So here I am. I realize that I am still furious. Or rather I don’t realize it – it just comes out when I write. It’s obvious to everyone else. I mean, I know I have a temper and that I’m irritable, that I’m often moody and depressed, but I guess when I get going I fairly reek of brimstone. I’m still dogged by anger and self-loathing, and it can’t be medicated away. I haven’t a damn idea what to do about it. My therapist says I have to find some way, but she has no idea how, or maybe she just won’t tell me. Maybe she thinks it’s therapeutic for me to find out myself.

Meanwhile the world is starting to get that blunt look. Poetry, a clever actor who also happens to be a poet, hunger for that sort of creativity (Why can’t I be like you? Tell me how to be like you.) – what does it all matter? What do I think will change? My thoughts are shifting and settling like dust after a building collapses.


  1. I wish there were things I could say or do that would free you from all this, but sadly there aren't. And just typing that seems to me unkind in its clarity, like waving to a prisoner as you walk away in the sunshine...perhaps it's time to resort to blog stones, building a cairn that shows you that whatever it feels like you're not alone.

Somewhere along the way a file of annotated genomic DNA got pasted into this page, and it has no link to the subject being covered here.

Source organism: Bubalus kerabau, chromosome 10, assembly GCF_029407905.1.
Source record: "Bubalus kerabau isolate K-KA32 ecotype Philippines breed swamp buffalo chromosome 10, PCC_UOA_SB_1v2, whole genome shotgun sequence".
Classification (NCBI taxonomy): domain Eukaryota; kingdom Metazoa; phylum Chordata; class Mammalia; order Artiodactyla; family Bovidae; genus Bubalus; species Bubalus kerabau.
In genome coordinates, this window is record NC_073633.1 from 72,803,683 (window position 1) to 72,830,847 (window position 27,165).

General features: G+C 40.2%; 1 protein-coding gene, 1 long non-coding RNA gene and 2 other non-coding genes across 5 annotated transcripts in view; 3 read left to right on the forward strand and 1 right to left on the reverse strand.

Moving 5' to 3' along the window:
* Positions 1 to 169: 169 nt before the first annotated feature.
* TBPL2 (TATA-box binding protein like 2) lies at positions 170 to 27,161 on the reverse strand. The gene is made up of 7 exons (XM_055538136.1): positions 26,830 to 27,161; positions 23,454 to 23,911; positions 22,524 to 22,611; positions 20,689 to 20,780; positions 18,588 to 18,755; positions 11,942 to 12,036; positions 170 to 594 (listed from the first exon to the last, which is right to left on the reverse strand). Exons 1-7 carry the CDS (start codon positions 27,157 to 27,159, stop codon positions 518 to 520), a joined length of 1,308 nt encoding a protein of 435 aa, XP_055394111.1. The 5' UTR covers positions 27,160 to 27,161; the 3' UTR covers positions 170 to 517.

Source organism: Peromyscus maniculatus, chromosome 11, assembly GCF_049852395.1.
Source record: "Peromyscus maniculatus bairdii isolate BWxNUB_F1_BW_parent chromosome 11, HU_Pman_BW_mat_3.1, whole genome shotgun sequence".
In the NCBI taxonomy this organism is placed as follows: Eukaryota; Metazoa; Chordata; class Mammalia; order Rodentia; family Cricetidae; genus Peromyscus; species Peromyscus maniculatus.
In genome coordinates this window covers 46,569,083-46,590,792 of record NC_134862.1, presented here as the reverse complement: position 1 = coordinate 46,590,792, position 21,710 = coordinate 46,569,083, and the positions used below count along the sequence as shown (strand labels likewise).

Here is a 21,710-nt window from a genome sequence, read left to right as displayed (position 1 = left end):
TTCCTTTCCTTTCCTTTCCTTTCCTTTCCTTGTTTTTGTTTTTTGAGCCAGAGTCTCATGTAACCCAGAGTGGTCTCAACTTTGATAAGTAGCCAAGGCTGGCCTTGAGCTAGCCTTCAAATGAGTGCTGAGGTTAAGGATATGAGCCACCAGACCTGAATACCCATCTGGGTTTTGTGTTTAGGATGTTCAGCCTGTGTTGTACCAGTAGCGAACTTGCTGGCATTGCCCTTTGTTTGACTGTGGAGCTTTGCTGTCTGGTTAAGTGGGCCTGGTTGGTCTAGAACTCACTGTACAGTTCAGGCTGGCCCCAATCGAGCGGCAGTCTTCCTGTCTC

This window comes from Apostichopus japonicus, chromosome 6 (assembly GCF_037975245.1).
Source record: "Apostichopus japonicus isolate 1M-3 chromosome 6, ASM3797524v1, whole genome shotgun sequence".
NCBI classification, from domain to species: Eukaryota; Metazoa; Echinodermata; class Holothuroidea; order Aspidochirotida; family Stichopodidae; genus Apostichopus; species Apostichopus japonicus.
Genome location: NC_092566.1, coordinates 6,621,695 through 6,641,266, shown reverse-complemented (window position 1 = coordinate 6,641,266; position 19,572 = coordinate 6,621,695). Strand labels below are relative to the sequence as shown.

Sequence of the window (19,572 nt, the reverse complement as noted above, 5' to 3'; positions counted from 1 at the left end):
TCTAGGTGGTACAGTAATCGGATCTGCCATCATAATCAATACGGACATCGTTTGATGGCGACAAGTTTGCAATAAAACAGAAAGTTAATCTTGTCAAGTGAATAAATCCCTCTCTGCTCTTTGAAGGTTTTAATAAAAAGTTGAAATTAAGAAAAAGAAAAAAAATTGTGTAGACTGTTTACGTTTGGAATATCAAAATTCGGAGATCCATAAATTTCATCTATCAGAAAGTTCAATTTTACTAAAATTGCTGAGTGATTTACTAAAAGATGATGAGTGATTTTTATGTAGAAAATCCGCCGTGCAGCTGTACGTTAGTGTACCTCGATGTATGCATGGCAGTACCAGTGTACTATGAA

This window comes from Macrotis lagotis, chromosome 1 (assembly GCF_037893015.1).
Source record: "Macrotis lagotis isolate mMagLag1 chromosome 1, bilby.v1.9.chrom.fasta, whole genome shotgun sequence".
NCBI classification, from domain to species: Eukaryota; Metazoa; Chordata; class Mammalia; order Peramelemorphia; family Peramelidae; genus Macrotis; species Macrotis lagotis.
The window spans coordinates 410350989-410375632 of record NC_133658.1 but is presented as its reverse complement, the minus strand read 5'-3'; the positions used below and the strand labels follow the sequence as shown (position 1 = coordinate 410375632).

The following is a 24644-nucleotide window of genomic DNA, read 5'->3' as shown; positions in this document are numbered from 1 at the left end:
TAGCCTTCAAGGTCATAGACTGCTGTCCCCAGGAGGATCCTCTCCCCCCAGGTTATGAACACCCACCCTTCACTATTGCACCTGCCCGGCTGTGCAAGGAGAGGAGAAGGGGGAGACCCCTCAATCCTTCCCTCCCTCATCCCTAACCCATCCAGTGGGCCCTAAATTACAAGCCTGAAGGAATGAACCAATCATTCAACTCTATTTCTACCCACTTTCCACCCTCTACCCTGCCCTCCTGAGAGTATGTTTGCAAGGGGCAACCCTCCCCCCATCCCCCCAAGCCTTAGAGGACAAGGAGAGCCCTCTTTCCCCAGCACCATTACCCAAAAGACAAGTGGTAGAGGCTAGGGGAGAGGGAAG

2. A blog cairn is a great idea....I know so many people, adults and children, who live life as you do...hugs for you...

  3. Wow! Alice, what a post! I stuck around and read it all. Now that I'm here, I don't know quite what to say, except that I hope and pray for a way forward for you.

    Somehow, some way, although I had a miserable childhood, I have arrived at my dotage with my ego pretty much intact. No real self-loathing, only disappointment at myself sometimes, and a tendency to pop off at people, which probably means that I still harbor anger about my shitty home life as a child, with an alcoholic father and a mother who was emotionally not there.

    I suppose that folks looked away, because what you wrote here is so very intense, and they couldn't take it.

    I wish you good things Alice.

  4. Your post leaves me somewhat speechless. I love the power and clarity of your words.

    This is a most generous offering and is the sign of someone who is far along on the journey, even if it does not feel that way to the journeywoman herself.

  5. I wasn't sure what to write; it doesn't seem right to offer a "there, there" kind of comfort.
    I am in a similar position, though without the diagnosis of bi-polar, but not without the symptoms.
    For me, I simply try to accept that this journey of mine has already brought extraordinary experiences of life and will continue to do so.
    With love and prayer,

  6. Thank you, everyone. It's encouraging to hear your different voices.:)

  7. I'll be back to read this later, but not enough time now. I also need to find out who Misha Collins.